Map of life expectancy at birth from Global Education Project.

Thursday, December 08, 2005

Backing into the future

CDC has released preliminary data on births for 2004. If the conservative ascendancy means we're supposed to be returning to conditions of the past, they're winning.

The percentage of mothers who did not begin to receive prenatal care until the third trimester, or who received no prenatal care at all, rose from 2003 to 2004, from 3.56% to 3.59%. While this is a small increase, it is based on data from 99.1% of live births, not a sample. In other words, the phenomenon is real, there is no confidence interval for it. This number had been falling steadily since 1990.

Of more import, the pre-term birth rate rose by 2%, continuing an upward trend. Even worse, the low birthweight rate rose from 7.9% to 8.1%, also continuing a trend. Low birthweight is the principal factor associated with infant mortality and morbidity. A larger number of multiple births -- probably due largely to fertility treatments -- accounts for only part of these trends.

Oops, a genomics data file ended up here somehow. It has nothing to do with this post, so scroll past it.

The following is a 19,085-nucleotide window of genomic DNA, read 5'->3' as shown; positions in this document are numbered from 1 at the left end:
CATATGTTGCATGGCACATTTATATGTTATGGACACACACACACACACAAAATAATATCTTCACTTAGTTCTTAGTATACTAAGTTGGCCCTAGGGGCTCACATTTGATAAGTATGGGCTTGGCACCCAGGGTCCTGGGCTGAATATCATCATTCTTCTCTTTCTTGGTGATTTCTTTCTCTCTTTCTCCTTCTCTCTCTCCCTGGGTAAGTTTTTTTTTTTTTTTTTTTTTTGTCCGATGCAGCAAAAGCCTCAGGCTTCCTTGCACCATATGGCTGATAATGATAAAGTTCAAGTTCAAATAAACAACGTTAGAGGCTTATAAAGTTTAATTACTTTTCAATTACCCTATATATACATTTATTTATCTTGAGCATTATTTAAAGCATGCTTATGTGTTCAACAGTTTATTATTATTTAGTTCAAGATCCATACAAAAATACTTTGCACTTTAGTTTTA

These are among the most important standard measures of population health, widely used for international comparisons. So there you have it -- we're still spending more and more on health care than any other country, and we're still getting less and less for it in the overall health of our population. Why? That's easy. We have the most inequality of any of the wealthy countries. The rich get richer, and the poor get sick and dead babies. The mistake these babies are making, from the standpoint of getting any political support, is that they are being born. Once they are born, they no longer have a right to life.

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